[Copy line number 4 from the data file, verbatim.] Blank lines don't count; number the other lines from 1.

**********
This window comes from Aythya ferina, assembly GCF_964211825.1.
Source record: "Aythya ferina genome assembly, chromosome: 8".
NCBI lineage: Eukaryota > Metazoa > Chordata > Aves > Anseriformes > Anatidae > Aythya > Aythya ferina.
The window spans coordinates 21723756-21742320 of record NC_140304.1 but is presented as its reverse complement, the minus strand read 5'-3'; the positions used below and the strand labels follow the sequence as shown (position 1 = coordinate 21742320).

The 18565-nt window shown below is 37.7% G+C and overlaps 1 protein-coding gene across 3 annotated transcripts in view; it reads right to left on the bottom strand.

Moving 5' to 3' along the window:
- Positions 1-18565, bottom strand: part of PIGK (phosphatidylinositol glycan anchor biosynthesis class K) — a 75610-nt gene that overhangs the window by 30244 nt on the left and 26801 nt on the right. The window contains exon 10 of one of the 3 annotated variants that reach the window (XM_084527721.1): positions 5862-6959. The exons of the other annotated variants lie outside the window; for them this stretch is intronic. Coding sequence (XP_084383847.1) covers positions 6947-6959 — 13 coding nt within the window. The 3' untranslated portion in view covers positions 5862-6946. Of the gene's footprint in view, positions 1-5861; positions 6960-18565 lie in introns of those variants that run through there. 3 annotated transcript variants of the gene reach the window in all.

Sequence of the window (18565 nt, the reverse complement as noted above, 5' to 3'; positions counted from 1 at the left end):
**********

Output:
The window spans coordinates 21723756-21742320 of record NC_140304.1 but is presented as its reverse complement, the minus strand read 5'-3'; the positions used below and the strand labels follow the sequence as shown (position 1 = coordinate 21742320).